# 0/1 Knapsack with few variables: which algorithm?

I have to implement the solution to a 0/1 Knapsack problem with constraints. My problem will have in most cases few variables (~ 10-20, at most 50).

I recall from university that there are a number of algorithms that in many cases perform better than brute force (I'm thinking, for example, to a branch and bound algorithm).

Since my problem is relative small, I'm wondering if there is an appreciable advantange in terms of efficiency when using a sophisticate solution as opposed to brute force.

If it helps, I'm programming in Python.

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Brute force stuff would work fine for 10 variables, but for, say, 40 you'd get some 1000'000'000'000 possible solutions, which would probably take too long to enumerate. I'd consider approximate algorithms, e.g. the polynomial time algorithm (see, e.g. http://math.mit.edu/~goemans/18434S06/knapsack-katherine.pdf) or use a search algorithm such as branch-and-bound, maybe with an additional heuristic.

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You can either use pseudopolynomial algorithm, which uses dynamic programming, if the sum of weights is small enough. You just calculate, whether you can get weight X with first Y items for each X and Y. This runs in time O(NS), where N is number of items and S is sum of weights.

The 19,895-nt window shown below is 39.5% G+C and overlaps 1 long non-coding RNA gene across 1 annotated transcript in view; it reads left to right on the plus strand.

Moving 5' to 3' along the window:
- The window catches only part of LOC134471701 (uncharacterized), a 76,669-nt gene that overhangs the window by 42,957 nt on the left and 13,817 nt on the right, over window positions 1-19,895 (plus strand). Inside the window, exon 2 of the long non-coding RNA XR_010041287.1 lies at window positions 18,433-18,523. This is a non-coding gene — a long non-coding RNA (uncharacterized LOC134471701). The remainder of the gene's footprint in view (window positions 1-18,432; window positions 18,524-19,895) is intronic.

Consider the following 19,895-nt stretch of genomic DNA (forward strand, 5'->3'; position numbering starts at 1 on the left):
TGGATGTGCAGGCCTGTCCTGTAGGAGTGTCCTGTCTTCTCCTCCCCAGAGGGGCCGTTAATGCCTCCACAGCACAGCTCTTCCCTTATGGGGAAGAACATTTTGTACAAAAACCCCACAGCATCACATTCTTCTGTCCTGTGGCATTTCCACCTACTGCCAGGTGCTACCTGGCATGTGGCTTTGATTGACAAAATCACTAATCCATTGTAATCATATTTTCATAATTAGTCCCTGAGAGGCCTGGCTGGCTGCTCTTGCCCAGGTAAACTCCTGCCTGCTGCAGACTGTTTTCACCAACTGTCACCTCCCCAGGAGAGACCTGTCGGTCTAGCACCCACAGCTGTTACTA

Another possibility is to use meet-in-the middle approach. Partition items into two halves and: For the first half take every possible combination of items (there are 2^(N/2) possible combinations in each half) and store its weight in some set. For the second half take every possible combination of items and check whether there is a combination in first half with suitable weight. This should run in O(2^(N/2)) time.

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The meet-in-the-middle approach actually runs in more than O(2^(N/2)) time since the partitioning takes 2^(N/2) time and then the actual matching takes N^2 time or Nlog(N) if you bin search it. –  Johan S Apr 2 at 12:39

Brute force algorithms will always return the best solutions. The problem with them is that in exponential order problems they quickly become not feasible.

If you are guaranteed to have up to 20 variables, you will test no more than 1 million solutions (2^20= 1M). Hence, brute force is feasible and no other algorithm will return a better solution.

Heuristics are great, but they should be used only when we have no exact solution to the problem. There is a great book that might help you: How to Solve it, by Michalewicz.

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